What happens when hackers steal your processing power but not your data?
IBM Managed Security Services reported in 2017 that the number of CPUs hijacked just to mine cryptocurrency grew sixfold between January and August. These computers are infected with highly intelligent viruses that steal their processing power, and they’re smart enough to avoid detection.
Technically, your data may be safe from cryptojacking malware, but only because the target is your CPU’s power. The bigger threat, especially to businesses and larger networks, is the wear and tear that mining viruses place on processors and equipment. Infected computers and drives never rest. The longer they’re infected, the longer you’re paying for someone else’s mining operation.
What are they after?
A year after IBM’s report, Verizon’s 2018 Data Breach Investigations Report revealed that 68 percent of breaches weren’t discovered for months. Yet in 87 percent of all data breaches, hackers acquire the information they’re looking for within minutes. Even after being compromised, companies have a lot of trouble finding the moles in their systems.
CPU breaches are catching up to data breaches — but with a very different goal in mind. Mining cryptocurrency is a numbers game. The more processing power that cryptocurrency miners have, the faster they can make money.
Hackers want massive profits, and they don’t want to invest in massive hardware, so they hijack and use unsuspecting computers around the world instead. The more CPUs hackers take over, the more currency they can mine. By staying under the radar, they can gain unlimited access to more machines for a much longer time. They simply embed themselves in the hardware and crank up the processing power whenever the computers are idle.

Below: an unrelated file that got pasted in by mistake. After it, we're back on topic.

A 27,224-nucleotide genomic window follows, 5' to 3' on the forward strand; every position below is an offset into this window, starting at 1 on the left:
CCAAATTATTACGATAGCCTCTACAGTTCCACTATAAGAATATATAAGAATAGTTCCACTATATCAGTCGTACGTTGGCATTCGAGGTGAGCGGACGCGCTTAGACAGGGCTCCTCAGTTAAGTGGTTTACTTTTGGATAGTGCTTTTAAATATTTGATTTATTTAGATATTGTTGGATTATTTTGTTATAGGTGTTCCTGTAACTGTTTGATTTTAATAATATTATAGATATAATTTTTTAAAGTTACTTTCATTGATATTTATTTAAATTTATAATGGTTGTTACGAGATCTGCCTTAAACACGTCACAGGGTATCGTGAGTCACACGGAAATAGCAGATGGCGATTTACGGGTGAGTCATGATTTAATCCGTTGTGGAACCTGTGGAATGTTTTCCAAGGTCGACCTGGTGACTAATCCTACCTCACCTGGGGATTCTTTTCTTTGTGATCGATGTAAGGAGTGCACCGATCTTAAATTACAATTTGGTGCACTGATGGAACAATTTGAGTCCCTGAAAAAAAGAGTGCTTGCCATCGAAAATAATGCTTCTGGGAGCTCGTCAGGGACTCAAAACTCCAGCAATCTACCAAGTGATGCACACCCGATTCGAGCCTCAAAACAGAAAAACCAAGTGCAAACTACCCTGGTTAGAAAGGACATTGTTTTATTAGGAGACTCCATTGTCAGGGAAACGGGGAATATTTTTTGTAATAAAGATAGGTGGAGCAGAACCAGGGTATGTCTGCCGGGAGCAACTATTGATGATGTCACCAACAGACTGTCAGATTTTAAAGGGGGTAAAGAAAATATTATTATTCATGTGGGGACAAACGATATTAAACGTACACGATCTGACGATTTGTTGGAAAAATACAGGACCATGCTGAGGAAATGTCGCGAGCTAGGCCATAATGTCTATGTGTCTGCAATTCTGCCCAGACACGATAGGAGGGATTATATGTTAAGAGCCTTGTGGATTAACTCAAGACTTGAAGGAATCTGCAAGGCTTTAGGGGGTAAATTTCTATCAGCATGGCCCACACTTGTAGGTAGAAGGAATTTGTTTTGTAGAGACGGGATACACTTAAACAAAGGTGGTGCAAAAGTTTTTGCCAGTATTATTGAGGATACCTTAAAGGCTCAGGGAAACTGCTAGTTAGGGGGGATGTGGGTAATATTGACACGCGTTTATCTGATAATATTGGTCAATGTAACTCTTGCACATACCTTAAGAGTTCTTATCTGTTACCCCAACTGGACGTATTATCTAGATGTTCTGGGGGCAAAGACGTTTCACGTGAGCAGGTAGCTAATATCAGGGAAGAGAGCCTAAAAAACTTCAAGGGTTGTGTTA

Why does it matter?
If you don’t know that your computers are infected by a cryptomining malware virus and if your company data remains unharmed, it can be easy to question why this matters. Cryptojacking means not only that someone else is controlling your computers and you’re footing the bill, but also that your IT infrastructure is being taxed well beyond its limits.
Most laptops and business IT systems aren’t designed to handle the massive processing requirements of cryptomining. If your computers never rest, their processors will burn out well before they should. Productivity and performance will suffer, utility bills will rise, and even your remote devices can become compromised if the virus infects your cloud infrastructure.
While ransomware threatens the safety of your company’s data, cryptojacking has a unique set of far-reaching threats. Cryptojacking can lose you money continuously by lowering productivity, creating malfunctions in your IT equipment, and increasing electricity costs.
How do I get rid of Miner Malware?
While you might not be able to completely avoid ever being affected by cryptojacking, you can learn to recognize and recover from it. The best way is to add a few layers to your IT security that can spot the virus’s actions and effectively remove it.
For example, all malware has to phone home to let its creator know that it was successful. Cryptojacking malware is no different, and one of the most effective ways to catch it is by running antivirus software to look for those outbound calls. For instance, if one of your laptops routinely pings an IP address in Russia but you have no clients there, then it’s probably the malware talking.
Once you’ve detected it, you can remove the virus with advanced anti-malware solutions or manually remove the virus from all of your infected machines.
Crypto-mining malware can be complex and intimidating, but knowing what it is and how to defend against it can make it easier to watch for. If you’re not sure about where to start with defending your business against cryptocurrency mining malware, reach out to The Purple Guys for more information.